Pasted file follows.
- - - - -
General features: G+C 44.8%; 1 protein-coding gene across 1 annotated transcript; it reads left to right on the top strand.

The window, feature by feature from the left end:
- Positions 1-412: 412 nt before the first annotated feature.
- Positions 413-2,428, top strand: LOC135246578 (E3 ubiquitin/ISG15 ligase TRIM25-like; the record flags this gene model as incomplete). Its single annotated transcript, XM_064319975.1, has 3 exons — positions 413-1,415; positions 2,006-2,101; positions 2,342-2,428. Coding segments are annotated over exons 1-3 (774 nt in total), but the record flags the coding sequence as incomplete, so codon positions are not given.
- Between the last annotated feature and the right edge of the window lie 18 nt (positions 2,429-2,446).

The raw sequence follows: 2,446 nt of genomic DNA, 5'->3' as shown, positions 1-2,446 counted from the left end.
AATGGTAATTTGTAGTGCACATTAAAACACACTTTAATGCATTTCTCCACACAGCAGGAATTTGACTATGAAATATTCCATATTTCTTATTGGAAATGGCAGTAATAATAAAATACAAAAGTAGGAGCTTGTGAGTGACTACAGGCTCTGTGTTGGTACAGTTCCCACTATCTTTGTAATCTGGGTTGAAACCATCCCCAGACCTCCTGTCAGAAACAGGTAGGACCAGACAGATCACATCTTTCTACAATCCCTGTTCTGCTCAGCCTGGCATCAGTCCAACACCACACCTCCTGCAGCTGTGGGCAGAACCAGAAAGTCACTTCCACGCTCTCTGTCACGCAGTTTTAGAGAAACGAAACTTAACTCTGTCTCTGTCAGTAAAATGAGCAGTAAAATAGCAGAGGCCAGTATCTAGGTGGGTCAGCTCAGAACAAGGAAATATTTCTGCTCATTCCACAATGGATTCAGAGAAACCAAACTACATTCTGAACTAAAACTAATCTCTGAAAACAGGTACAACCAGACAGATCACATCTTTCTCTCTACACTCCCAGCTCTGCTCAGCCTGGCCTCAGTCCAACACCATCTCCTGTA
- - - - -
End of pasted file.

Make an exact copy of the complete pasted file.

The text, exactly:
General features: G+C 44.8%; 1 protein-coding gene across 1 annotated transcript; it reads left to right on the top strand.

The window, feature by feature from the left end:
- Positions 1-412: 412 nt before the first annotated feature.
- Positions 413-2,428, top strand: LOC135246578 (E3 ubiquitin/ISG15 ligase TRIM25-like; the record flags this gene model as incomplete). Its single annotated transcript, XM_064319975.1, has 3 exons — positions 413-1,415; positions 2,006-2,101; positions 2,342-2,428. Coding segments are annotated over exons 1-3 (774 nt in total), but the record flags the coding sequence as incomplete, so codon positions are not given.
- Between the last annotated feature and the right edge of the window lie 18 nt (positions 2,429-2,446).

The raw sequence follows: 2,446 nt of genomic DNA, 5'->3' as shown, positions 1-2,446 counted from the left end.
AATGGTAATTTGTAGTGCACATTAAAACACACTTTAATGCATTTCTCCACACAGCAGGAATTTGACTATGAAATATTCCATATTTCTTATTGGAAATGGCAGTAATAATAAAATACAAAAGTAGGAGCTTGTGAGTGACTACAGGCTCTGTGTTGGTACAGTTCCCACTATCTTTGTAATCTGGGTTGAAACCATCCCCAGACCTCCTGTCAGAAACAGGTAGGACCAGACAGATCACATCTTTCTACAATCCCTGTTCTGCTCAGCCTGGCATCAGTCCAACACCACACCTCCTGCAGCTGTGGGCAGAACCAGAAAGTCACTTCCACGCTCTCTGTCACGCAGTTTTAGAGAAACGAAACTTAACTCTGTCTCTGTCAGTAAAATGAGCAGTAAAATAGCAGAGGCCAGTATCTAGGTGGGTCAGCTCAGAACAAGGAAATATTTCTGCTCATTCCACAATGGATTCAGAGAAACCAAACTACATTCTGAACTAAAACTAATCTCTGAAAACAGGTACAACCAGACAGATCACATCTTTCTCTCTACACTCCCAGCTCTGCTCAGCCTGGCCTCAGTCCAACACCATCTCCTGTA